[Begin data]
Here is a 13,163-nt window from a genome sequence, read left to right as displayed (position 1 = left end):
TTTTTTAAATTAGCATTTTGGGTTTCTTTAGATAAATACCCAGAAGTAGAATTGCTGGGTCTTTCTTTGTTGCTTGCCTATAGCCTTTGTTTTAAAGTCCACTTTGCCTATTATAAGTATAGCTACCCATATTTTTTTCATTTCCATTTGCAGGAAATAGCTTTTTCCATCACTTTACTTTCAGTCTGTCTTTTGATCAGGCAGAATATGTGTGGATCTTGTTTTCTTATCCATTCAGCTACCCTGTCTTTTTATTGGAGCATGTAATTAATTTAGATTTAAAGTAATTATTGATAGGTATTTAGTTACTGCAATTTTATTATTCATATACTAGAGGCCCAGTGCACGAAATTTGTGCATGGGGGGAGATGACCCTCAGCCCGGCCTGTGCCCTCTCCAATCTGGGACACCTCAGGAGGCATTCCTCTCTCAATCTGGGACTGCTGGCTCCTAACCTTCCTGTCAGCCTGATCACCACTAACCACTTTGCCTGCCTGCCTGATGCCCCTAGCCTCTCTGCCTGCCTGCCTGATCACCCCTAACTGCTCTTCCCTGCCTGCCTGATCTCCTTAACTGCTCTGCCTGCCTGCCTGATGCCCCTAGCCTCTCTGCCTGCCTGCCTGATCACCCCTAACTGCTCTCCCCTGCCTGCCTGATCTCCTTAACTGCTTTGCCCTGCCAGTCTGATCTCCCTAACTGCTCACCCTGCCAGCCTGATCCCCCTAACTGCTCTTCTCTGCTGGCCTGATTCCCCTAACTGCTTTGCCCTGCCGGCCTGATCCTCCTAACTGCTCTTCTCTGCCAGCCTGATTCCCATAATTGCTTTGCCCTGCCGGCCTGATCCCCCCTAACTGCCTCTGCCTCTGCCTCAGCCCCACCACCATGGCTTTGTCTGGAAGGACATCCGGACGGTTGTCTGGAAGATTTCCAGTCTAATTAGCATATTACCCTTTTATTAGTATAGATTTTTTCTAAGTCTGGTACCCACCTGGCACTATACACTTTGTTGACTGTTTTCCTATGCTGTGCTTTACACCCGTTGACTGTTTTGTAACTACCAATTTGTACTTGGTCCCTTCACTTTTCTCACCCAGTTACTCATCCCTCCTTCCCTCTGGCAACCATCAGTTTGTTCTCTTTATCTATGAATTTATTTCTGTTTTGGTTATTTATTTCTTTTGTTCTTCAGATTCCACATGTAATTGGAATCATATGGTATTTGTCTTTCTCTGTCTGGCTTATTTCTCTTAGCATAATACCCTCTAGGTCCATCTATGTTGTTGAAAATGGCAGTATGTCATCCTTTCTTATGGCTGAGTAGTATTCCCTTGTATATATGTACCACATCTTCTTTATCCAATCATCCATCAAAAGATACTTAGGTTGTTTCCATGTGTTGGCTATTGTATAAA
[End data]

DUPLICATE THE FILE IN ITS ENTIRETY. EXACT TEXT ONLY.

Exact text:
Here is a 13,163-nt window from a genome sequence, read left to right as displayed (position 1 = left end):
TTTTTTAAATTAGCATTTTGGGTTTCTTTAGATAAATACCCAGAAGTAGAATTGCTGGGTCTTTCTTTGTTGCTTGCCTATAGCCTTTGTTTTAAAGTCCACTTTGCCTATTATAAGTATAGCTACCCATATTTTTTTCATTTCCATTTGCAGGAAATAGCTTTTTCCATCACTTTACTTTCAGTCTGTCTTTTGATCAGGCAGAATATGTGTGGATCTTGTTTTCTTATCCATTCAGCTACCCTGTCTTTTTATTGGAGCATGTAATTAATTTAGATTTAAAGTAATTATTGATAGGTATTTAGTTACTGCAATTTTATTATTCATATACTAGAGGCCCAGTGCACGAAATTTGTGCATGGGGGGAGATGACCCTCAGCCCGGCCTGTGCCCTCTCCAATCTGGGACACCTCAGGAGGCATTCCTCTCTCAATCTGGGACTGCTGGCTCCTAACCTTCCTGTCAGCCTGATCACCACTAACCACTTTGCCTGCCTGCCTGATGCCCCTAGCCTCTCTGCCTGCCTGCCTGATCACCCCTAACTGCTCTTCCCTGCCTGCCTGATCTCCTTAACTGCTCTGCCTGCCTGCCTGATGCCCCTAGCCTCTCTGCCTGCCTGCCTGATCACCCCTAACTGCTCTCCCCTGCCTGCCTGATCTCCTTAACTGCTTTGCCCTGCCAGTCTGATCTCCCTAACTGCTCACCCTGCCAGCCTGATCCCCCTAACTGCTCTTCTCTGCTGGCCTGATTCCCCTAACTGCTTTGCCCTGCCGGCCTGATCCTCCTAACTGCTCTTCTCTGCCAGCCTGATTCCCATAATTGCTTTGCCCTGCCGGCCTGATCCCCCCTAACTGCCTCTGCCTCTGCCTCAGCCCCACCACCATGGCTTTGTCTGGAAGGACATCCGGACGGTTGTCTGGAAGATTTCCAGTCTAATTAGCATATTACCCTTTTATTAGTATAGATTTTTTCTAAGTCTGGTACCCACCTGGCACTATACACTTTGTTGACTGTTTTCCTATGCTGTGCTTTACACCCGTTGACTGTTTTGTAACTACCAATTTGTACTTGGTCCCTTCACTTTTCTCACCCAGTTACTCATCCCTCCTTCCCTCTGGCAACCATCAGTTTGTTCTCTTTATCTATGAATTTATTTCTGTTTTGGTTATTTATTTCTTTTGTTCTTCAGATTCCACATGTAATTGGAATCATATGGTATTTGTCTTTCTCTGTCTGGCTTATTTCTCTTAGCATAATACCCTCTAGGTCCATCTATGTTGTTGAAAATGGCAGTATGTCATCCTTTCTTATGGCTGAGTAGTATTCCCTTGTATATATGTACCACATCTTCTTTATCCAATCATCCATCAAAAGATACTTAGGTTGTTTCCATGTGTTGGCTATTGTATAAA